The Bharat Gaurav scheme, launched in November 2021 to promote India’s cultural heritage, draws on GoI’s Indian Railway Catering and
‘s () Palace on Wheels and Buddhist Circuit tourist trains. Private partners can now lease trains to run on theme-based tourist circuits. They can redesign interiors, set prices, and design the route and package, paying a fee to IR to run and maintain the trains. Essentially, this unlocks a scheme to leverage the railway network to promote tourism, a sector still woefully underdeveloped, undervalued and underutilised, especially in the massive sub-sector of religious tourism. Additionally, being affordable, such PPPs will get domestic tourists out of buses and cars, off the roads into trains, competing with low-cost airlines.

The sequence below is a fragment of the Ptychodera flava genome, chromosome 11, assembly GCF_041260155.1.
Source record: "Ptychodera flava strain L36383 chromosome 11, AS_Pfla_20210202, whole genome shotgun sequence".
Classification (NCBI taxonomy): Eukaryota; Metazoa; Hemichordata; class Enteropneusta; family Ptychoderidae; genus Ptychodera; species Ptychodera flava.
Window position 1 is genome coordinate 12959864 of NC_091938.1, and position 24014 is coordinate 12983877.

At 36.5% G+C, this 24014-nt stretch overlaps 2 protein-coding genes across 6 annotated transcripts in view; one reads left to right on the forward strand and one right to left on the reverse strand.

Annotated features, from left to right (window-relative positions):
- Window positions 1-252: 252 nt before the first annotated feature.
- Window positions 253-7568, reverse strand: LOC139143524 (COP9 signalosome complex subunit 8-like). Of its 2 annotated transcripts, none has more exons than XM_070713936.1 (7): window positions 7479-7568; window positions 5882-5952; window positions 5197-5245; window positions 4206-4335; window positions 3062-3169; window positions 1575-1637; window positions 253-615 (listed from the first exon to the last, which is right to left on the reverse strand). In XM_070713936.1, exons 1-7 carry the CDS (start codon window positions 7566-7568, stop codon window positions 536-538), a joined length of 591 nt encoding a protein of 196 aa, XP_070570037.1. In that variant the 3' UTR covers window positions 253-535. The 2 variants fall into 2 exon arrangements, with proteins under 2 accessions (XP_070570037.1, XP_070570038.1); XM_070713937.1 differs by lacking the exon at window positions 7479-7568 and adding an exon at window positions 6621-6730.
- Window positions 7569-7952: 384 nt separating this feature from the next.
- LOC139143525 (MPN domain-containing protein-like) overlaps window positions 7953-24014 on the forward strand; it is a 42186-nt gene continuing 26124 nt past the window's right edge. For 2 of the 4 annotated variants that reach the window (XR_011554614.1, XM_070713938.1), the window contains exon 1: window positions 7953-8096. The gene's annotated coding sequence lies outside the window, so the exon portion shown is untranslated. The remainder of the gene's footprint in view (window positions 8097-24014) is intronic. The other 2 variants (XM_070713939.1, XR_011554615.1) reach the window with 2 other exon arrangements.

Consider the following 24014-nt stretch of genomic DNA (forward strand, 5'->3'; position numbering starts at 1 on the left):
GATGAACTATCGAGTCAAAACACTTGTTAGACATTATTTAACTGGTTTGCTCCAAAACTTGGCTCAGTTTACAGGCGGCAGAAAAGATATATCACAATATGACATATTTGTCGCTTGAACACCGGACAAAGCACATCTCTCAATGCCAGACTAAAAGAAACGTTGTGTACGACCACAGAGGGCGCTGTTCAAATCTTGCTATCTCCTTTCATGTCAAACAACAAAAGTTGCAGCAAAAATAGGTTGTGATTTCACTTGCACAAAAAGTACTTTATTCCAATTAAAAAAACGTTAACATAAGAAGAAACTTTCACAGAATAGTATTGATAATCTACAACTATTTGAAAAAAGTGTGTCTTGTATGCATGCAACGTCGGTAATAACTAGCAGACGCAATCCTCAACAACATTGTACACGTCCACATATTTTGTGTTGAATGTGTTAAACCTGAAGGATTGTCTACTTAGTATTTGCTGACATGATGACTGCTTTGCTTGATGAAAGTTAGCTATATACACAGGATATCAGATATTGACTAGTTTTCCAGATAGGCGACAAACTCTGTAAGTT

There are 190 trains available for the Bharat Gaurav scheme, with regular transit outside the purview of the scheme. IR should ensure that it does not disrupt its core purpose of moving people, making these PPP enterprises supplementary to its core function of public (and goods) transportation. Earnings from this venture and saved capital should be ploughed back to improve the ‘ordinary’ IR experience. Oversight, proper accounting and feedback systems will be critical to ensure success. As thought experiments go, the Bharat Gaurav scheme should help people break out of the mindset of fearing private participation in the state-run railways. This is not privatisation of railways, but strictly PPP, much like catering services provided on IR trains. Run well, more tourist routes can result in a rising tide that lifts all boats – trains, in this case.